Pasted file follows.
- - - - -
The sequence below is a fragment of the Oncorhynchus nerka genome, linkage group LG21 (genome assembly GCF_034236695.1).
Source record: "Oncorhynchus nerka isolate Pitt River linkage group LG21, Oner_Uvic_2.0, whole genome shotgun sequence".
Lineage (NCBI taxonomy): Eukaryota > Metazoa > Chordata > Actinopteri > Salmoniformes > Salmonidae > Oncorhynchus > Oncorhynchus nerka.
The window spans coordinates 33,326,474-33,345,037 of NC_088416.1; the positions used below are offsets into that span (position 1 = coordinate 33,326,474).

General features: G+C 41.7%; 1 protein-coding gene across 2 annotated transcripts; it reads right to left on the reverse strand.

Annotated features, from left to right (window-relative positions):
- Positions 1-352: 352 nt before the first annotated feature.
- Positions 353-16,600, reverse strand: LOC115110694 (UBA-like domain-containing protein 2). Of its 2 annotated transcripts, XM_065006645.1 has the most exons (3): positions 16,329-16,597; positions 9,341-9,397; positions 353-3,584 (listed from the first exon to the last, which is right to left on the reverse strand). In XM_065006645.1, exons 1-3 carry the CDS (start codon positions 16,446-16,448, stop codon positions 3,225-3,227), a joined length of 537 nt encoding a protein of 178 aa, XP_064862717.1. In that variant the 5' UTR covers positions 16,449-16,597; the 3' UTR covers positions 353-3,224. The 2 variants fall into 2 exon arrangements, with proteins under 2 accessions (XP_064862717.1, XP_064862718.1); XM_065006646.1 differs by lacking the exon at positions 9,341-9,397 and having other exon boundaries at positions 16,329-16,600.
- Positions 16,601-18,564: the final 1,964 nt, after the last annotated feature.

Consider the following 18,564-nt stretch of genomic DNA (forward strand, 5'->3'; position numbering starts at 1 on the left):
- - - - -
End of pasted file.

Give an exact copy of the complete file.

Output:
The sequence below is a fragment of the Oncorhynchus nerka genome, linkage group LG21 (genome assembly GCF_034236695.1).
Source record: "Oncorhynchus nerka isolate Pitt River linkage group LG21, Oner_Uvic_2.0, whole genome shotgun sequence".
Lineage (NCBI taxonomy): Eukaryota > Metazoa > Chordata > Actinopteri > Salmoniformes > Salmonidae > Oncorhynchus > Oncorhynchus nerka.
The window spans coordinates 33,326,474-33,345,037 of NC_088416.1; the positions used below are offsets into that span (position 1 = coordinate 33,326,474).

General features: G+C 41.7%; 1 protein-coding gene across 2 annotated transcripts; it reads right to left on the reverse strand.

Annotated features, from left to right (window-relative positions):
- Positions 1-352: 352 nt before the first annotated feature.
- Positions 353-16,600, reverse strand: LOC115110694 (UBA-like domain-containing protein 2). Of its 2 annotated transcripts, XM_065006645.1 has the most exons (3): positions 16,329-16,597; positions 9,341-9,397; positions 353-3,584 (listed from the first exon to the last, which is right to left on the reverse strand). In XM_065006645.1, exons 1-3 carry the CDS (start codon positions 16,446-16,448, stop codon positions 3,225-3,227), a joined length of 537 nt encoding a protein of 178 aa, XP_064862717.1. In that variant the 5' UTR covers positions 16,449-16,597; the 3' UTR covers positions 353-3,224. The 2 variants fall into 2 exon arrangements, with proteins under 2 accessions (XP_064862717.1, XP_064862718.1); XM_065006646.1 differs by lacking the exon at positions 9,341-9,397 and having other exon boundaries at positions 16,329-16,600.
- Positions 16,601-18,564: the final 1,964 nt, after the last annotated feature.

Consider the following 18,564-nt stretch of genomic DNA (forward strand, 5'->3'; position numbering starts at 1 on the left):